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'Silence breakers' shed light on longstanding issue

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"The silence breakers are anyone who comes forward on any level about an incident of sexual harassment, sexual assault, domestic violence..."

Amanda Wingle is campus sexual assault coordinator with albany’s Sexual Violence Center. She works mainly on college campuses in the area, but says college students aren’t the only ones talking.

“Sisters, brothers, sons, daughters - the scope of those who have spoken out using the me too hashtag on social media over the past two months ranges in gender, age, race and economic status.”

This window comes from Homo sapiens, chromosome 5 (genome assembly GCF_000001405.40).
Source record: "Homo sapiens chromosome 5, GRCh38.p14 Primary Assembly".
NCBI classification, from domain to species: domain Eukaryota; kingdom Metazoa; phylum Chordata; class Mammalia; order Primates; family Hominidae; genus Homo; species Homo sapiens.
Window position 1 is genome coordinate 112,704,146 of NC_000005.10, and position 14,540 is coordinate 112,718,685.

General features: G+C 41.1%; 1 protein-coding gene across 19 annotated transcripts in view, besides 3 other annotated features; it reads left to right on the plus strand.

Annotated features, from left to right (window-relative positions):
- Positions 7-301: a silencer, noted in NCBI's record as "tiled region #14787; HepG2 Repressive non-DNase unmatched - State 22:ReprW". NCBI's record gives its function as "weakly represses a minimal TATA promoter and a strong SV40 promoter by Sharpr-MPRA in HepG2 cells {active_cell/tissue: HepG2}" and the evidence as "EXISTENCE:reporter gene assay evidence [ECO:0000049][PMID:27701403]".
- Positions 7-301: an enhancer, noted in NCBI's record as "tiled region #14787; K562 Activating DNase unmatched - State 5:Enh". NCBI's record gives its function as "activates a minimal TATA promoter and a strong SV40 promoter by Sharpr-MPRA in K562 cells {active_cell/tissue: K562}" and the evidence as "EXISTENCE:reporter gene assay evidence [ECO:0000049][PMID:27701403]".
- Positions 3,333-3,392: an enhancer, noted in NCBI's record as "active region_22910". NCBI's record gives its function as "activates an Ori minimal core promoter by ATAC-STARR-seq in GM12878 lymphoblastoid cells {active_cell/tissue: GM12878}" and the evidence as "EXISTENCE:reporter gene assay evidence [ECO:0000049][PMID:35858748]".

"It's shed a tremendous amount of light on the issue, I would say the most that we've seen in a long time."

"What we have seen is just people generally who call our hotline, it makes them realize what happened to them does matter..."

That's why she, and many others, say the recognition this movement and its speakers have gotten - is monumental.

Albany Mayor Kathy Sheehan said, “It certainly has spurred conversations about what the experiences have been of all women across all sectors."

Sheehan recognizes how the issue has hit home, even recently - with newly elected Rensselaer County Executive Ssteve McLaughlin being accused of sexual harassment just last week. She says the person of the year title is a huge step.

"The fact that these women are being taken seriously is encouraging, and we need to continue though to have the conversation about what is underlying this."

If you want to report a sexual assault, you are encouraged to call the Albany Sexual Violence Center at 518-447-7716.

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